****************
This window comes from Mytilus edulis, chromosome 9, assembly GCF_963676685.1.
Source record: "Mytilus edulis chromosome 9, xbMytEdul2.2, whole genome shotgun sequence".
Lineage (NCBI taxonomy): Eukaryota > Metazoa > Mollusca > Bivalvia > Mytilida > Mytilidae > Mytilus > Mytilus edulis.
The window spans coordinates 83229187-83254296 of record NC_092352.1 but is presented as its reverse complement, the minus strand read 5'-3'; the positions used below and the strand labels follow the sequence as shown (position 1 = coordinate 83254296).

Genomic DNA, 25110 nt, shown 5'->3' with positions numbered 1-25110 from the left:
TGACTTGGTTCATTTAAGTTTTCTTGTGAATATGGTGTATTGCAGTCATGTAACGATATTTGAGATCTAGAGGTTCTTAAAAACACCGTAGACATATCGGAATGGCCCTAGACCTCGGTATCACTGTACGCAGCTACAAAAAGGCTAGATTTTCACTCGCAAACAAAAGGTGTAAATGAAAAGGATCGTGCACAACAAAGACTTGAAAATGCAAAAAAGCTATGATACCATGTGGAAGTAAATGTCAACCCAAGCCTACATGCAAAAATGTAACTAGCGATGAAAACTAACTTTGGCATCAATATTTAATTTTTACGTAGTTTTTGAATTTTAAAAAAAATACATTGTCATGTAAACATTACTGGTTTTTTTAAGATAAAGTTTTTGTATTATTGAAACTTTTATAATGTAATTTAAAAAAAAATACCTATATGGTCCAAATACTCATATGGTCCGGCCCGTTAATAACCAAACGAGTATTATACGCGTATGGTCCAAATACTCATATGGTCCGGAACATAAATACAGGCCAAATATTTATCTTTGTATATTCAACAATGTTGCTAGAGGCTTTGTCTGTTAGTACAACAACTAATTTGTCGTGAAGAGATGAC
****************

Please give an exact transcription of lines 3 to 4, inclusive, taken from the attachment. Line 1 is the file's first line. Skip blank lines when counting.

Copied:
Lineage (NCBI taxonomy): Eukaryota > Metazoa > Mollusca > Bivalvia > Mytilida > Mytilidae > Mytilus > Mytilus edulis.
The window spans coordinates 83229187-83254296 of record NC_092352.1 but is presented as its reverse complement, the minus strand read 5'-3'; the positions used below and the strand labels follow the sequence as shown (position 1 = coordinate 83254296).